Last week I had the opportunity to travel to Gulfport, Mississippi to partner with EWSE Leadership Team member Juanita Graham and her colleagues on promoting the life course approach to reducing infant mortality.The focus of my trip was a presentation to the District 9 FIMR Teams (fetal, infant mortality review) coordinated by Mary Craig and Cheryl Doyle, both experienced and dedicated leaders on this project. Teams have now reviewed over 50 cases and 7 area hospitals have introduced some new policies and classes, particularly around SUIDS risk reduction. The group is now eager to expand their thinking about new approaches to preventing infant death. The meeting was very well attended, including several staff from the state health department in Jackson. The group had a lively discussion about life course and shared ideas about how it could be applied in Mississippi. 
Part of the trip included the chance to network with Juanita’s colleagues on behalf of the coalition. My visit happened to coincide with the MS Nurses Association Conference which was themed “Hunting for Evidence-Based Practice” (thus the camo gear). I had the great opportunity to go with them on an evening boat ride in the Gulf. The sunset over the Gulf was amazing and those MS nurses know how to have fun! I also had the chance to recruit some new members to the state team and learn about the MS Coast Interfaith Task Force which is doing some fantastic work on community resilience, access to health care, life planning for 8th graders and more.
While the landscape is lovely and the people are really warm, Mississippi faces many challenges, including poverty, obesity, few resources for programs and high rates of maternal mortality. Fortunately, the state also has a cadre of nurses and public health leaders who are determined to make change happen. Seeing how the community has rebuilt from two recent disasters (Katrina and the oil spill), it was clear that the people of Mississippi are resilient. Hearing that in 2012 Mississippi has achieved its lowest rates of infant mortality ever (while other Southern states have seen increased rates or stagnation) absolutely affirms that these leaders are making a difference. We look forward to connecting with new colleagues and continuing to build the  Mississippi Connection!

Savannah Cooksey, Connie Bish, Juanita Graham, Cheryl Doyle, Sarah Verbiest and Mary Craig (start top left to right)

Cecilia Sáenz Becerra is the field organizer with Raising Women’s Voices. She works with RWV’s state partners throughout the South and resides in Atlanta, GA.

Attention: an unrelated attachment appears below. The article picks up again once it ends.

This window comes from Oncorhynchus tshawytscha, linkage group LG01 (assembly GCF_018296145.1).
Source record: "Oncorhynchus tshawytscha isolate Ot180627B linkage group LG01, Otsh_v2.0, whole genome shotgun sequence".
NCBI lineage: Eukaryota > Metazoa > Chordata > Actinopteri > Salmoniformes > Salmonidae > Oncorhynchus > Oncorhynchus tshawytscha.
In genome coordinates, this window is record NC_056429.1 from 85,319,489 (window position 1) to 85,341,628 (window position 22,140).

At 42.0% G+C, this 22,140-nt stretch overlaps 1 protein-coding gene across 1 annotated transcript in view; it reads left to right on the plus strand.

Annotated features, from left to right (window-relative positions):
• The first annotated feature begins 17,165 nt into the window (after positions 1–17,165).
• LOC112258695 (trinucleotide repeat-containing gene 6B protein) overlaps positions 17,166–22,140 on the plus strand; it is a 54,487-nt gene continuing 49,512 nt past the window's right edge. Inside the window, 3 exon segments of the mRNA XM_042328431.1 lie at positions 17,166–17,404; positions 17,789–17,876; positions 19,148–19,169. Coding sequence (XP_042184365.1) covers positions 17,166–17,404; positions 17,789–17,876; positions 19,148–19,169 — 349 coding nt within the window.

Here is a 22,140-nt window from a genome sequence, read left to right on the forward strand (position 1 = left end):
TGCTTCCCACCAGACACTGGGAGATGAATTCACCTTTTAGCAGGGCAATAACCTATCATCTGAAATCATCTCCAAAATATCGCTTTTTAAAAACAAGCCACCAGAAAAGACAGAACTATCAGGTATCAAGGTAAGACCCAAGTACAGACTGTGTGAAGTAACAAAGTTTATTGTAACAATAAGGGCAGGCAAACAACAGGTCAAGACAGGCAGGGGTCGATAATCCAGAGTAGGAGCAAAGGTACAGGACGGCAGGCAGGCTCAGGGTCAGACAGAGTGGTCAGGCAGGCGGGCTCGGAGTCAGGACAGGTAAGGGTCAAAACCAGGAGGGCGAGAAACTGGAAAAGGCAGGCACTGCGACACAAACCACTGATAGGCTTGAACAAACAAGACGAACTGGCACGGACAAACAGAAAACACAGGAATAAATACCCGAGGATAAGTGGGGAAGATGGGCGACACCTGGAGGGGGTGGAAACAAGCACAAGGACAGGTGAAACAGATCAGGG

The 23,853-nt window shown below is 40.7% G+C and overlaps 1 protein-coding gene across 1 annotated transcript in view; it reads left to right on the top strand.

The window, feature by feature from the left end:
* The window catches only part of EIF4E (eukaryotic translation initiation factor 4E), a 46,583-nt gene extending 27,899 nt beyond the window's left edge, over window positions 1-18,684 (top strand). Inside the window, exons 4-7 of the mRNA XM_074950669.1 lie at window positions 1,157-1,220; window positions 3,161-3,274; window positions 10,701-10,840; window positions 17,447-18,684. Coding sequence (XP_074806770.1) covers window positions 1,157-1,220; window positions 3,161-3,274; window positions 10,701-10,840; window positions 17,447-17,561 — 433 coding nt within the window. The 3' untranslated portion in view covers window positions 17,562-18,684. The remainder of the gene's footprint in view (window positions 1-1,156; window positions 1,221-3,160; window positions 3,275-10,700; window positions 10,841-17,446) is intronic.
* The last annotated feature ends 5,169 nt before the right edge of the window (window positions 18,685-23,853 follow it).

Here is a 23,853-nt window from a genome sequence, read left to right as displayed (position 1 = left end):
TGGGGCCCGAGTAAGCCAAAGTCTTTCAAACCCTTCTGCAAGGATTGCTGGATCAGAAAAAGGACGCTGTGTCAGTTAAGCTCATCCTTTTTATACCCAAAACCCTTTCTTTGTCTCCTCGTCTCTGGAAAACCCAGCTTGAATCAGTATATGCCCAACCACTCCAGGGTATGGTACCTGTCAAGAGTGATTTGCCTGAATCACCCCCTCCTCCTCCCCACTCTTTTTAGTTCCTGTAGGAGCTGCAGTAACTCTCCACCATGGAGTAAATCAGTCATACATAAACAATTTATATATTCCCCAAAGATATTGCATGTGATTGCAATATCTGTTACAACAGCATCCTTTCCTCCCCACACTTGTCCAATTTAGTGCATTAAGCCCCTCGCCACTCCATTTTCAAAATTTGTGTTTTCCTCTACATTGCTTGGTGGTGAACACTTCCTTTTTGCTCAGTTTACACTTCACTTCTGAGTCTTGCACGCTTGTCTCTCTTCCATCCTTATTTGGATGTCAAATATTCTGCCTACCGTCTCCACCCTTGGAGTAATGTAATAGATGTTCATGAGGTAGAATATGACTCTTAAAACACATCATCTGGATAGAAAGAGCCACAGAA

RWV2logoWhat about health care reform is exciting for you?
As October 1 draws arrives, I am excited that thousands of people across the nation who previously did not have health care will finally have the opportunity to get covered through the Affordable Care Act (ACA)! Specifically, I’m excited about mobilizing women, women of color, immigrants, and LGBT folks to enroll for affordable insurance options – especially in the southern states where we know the highest percentage of uninsured populations reside, many of whom don’t earn enough to be able to buy private insurance and aren’t eligible to be covered by Medicaid. Another exciting aspect about ACA is how it’s making insurance improvements. For example, no more gender rating (women will no longer have to pay more simply because they are women), no more lifetime or annual limits, no more pre-existing condition bans, and no more taking away insurance when you get sick!

To help women learn about the new options ahead of us, Raising Women’s Voices for the Health Care We Need and the Ms. Foundation have collaborated on a campaign that will complement, support, and amplify state level ACA outreach and enrollment efforts. The campaign, women 4 health care (@Women4HC), premiered on October 1 and includes an array of resources, tools, and materials for organizations engaging in this work, including Facebook and Twitter. Get the latest updates on Women 4 Health Care and learn more about how to get involved by filling out this simple form – click here.

What worries you / keeps you awake at night?
The new health care law will bring peace of mind and security to millions of Americans, but I worry about the people who will still fall into gaps that remain – some of which directly affect some of the people I’m closest too.

In many Southern states, conservative politicians have so far refused to accept federal funds that would allow them to provide insurance coverage through state Medicaid programs to more low-income people living and working in their states. This is a heart-breaking missed opportunity that will leave many people with no affordable way to get health insurance, like my partner. And according to economic experts in states that have done the analysis, it’s also a fiscal mistake because using federal money to expand Medicaid eligibility could actually save money for states, support well-paying health care sector jobs, and generate new tax revenues. It’s not too late, though, and I hope we’ll be able to make this worry go away by persuading more states to accept the federal funds and cover the new eligible populations.